Declining Rates of Marriage
Each generation has specific priorities and beliefs based on the current state of society. The millennial generation (those born from 1981 to 1996) has shifted views surrounding marriage quite a bit more than past generations. While marriage was once “just thing people do”, current generations have spent more time focusing on advancing their careers, gaining financial stability, and thinking more deeply about what marriage really means.
Since the peak of high marriage rates around the 1950s, marriage rates have declined quite a bit. In 1960, 72% of Americans were married, according to U.S. Census data. Today, only about 50% of Americans are married. In addition, not only are fewer people getting married, but they’re also waiting longer to get married. This is due to several societal factors, such as more college attendance and longer lifespans.
Did you know the average age for first-time marriage has shifted much older than in past generations? In 1950, the average age for a woman to get married was 20.3 years old, while the average male age was 22.9. By today’s standards, most people would be shocked at this! Today, most young adults in their early 20s may still be in college and are far away from thinking about getting married.
Cohabitation before Marriage
As the years go by, trends surrounding marriage have changed quite a bit. If you ask your parents or grandparents, you may find they tell you that living together before marriage was not quite as common as it was today. Traditionally, a couple would first move in together after they already wed.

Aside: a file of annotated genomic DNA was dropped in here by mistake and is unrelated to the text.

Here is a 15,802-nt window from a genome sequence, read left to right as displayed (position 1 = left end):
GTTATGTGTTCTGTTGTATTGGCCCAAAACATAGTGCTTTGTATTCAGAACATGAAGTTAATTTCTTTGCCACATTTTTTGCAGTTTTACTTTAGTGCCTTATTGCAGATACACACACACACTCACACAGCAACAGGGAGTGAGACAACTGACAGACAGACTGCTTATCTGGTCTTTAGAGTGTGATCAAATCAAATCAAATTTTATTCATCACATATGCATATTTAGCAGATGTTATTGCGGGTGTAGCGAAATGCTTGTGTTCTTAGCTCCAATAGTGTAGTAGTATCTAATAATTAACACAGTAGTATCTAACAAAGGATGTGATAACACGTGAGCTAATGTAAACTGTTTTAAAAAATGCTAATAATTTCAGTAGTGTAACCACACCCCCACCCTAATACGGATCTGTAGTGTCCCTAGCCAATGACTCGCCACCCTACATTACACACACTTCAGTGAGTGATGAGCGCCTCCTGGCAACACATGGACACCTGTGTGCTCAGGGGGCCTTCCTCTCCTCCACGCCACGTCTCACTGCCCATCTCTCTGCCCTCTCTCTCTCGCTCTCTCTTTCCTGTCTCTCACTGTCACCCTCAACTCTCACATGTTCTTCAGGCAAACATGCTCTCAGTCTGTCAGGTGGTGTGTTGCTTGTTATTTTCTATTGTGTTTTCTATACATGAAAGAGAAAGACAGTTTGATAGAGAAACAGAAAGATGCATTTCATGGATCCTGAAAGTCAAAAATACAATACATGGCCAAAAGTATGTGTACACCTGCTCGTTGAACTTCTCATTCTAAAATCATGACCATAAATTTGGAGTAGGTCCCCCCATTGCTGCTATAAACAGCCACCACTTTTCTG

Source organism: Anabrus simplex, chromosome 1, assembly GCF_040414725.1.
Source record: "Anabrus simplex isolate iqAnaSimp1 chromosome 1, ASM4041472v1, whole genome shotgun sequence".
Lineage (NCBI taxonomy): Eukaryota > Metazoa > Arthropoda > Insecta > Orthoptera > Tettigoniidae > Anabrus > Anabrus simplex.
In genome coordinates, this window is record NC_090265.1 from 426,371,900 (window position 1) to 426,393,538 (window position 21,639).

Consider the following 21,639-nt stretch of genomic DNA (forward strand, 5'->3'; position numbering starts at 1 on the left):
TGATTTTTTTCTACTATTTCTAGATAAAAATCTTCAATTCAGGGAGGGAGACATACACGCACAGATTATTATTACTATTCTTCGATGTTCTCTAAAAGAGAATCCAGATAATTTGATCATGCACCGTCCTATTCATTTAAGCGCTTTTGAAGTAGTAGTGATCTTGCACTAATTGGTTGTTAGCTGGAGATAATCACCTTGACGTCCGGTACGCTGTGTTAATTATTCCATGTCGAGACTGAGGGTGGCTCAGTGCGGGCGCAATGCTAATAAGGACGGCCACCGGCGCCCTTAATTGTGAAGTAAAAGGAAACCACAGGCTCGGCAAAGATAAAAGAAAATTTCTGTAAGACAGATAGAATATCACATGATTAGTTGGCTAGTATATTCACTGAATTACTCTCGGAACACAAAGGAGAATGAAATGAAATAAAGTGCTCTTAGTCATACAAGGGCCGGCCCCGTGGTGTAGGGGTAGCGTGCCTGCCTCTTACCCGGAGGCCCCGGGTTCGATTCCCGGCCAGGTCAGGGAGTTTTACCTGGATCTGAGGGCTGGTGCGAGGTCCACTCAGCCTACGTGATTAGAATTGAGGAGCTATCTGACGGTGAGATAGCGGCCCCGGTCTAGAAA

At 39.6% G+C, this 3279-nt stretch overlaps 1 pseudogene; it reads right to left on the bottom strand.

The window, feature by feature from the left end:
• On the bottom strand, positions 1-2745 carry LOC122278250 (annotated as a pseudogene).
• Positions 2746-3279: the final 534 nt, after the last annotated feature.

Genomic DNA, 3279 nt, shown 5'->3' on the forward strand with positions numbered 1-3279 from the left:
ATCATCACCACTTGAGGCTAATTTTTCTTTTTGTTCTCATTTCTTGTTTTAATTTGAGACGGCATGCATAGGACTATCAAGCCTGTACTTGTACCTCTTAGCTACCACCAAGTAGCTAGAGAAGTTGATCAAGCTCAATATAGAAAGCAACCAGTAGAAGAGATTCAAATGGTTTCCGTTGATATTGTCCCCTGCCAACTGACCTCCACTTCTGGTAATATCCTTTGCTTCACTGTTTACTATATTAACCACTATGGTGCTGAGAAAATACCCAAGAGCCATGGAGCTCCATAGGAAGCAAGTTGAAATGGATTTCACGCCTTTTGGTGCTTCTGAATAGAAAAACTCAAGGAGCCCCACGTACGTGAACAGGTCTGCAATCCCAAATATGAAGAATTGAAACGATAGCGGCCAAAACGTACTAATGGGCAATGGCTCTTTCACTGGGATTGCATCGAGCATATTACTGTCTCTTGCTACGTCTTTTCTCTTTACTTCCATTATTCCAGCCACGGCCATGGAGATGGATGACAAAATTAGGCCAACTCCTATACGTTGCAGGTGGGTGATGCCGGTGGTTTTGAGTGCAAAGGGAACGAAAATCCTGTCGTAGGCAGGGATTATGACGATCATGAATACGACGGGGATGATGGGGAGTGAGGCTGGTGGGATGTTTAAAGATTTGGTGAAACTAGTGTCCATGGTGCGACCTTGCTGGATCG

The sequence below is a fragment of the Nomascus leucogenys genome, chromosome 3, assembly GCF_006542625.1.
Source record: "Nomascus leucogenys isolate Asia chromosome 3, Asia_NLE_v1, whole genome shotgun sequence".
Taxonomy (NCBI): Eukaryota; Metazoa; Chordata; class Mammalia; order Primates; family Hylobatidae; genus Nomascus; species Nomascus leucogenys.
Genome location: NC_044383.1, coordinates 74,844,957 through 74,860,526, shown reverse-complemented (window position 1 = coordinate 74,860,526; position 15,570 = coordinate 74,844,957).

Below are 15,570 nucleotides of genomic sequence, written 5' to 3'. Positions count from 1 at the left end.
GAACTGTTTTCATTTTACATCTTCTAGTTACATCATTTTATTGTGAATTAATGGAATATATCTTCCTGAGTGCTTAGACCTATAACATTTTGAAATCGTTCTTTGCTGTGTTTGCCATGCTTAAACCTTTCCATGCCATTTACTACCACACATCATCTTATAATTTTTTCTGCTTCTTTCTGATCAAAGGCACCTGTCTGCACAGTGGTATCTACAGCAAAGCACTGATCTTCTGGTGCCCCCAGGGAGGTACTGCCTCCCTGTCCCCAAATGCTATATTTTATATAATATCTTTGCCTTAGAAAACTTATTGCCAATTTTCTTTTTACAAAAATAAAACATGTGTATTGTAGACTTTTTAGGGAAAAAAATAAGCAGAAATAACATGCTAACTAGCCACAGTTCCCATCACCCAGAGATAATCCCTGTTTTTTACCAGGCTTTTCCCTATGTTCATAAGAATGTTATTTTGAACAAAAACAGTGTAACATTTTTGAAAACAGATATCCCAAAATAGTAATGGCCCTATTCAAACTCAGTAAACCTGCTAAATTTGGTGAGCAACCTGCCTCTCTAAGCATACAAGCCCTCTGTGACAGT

According to research from the Pew Research Center (2019), most Americans today find it acceptable for an unmarried to cohabitate together before marriage. This is true whether they’re dating with plans to get married or not.
Younger generations have begun cohabitating before marriage more than past generations. A study conducted by Pew Research Center surveyed participants and found that 69% believed it was acceptable for unmarried couples to live together, whether or not they plan to get married. Another 16% responded saying it’s fine to live together before marriage, but only if they’re engaged. The remaining 14% said cohabitation before marriage is unacceptable.
So, what makes the public perception of cohabitation before marriage change? The changes throughout the years are based on many factors. Other demographic factors, such as race, age of respondents, and religious affiliation also can shape these beliefs.
Today, younger adults view marriage differently than it was viewed years ago. As such, younger adults generally respond that it is acceptable to live together before marriage, whereas a smaller percentage of other generations agree.
5 Tips for Living with Your Partner
Whether you’re dating, engaged, or married, joining households with a new person takes time and patience. Even couples who are quite similar find themselves needing to make adjustments when they move in with their partner. Check out these five tips to help make the transition to living with your partner easier: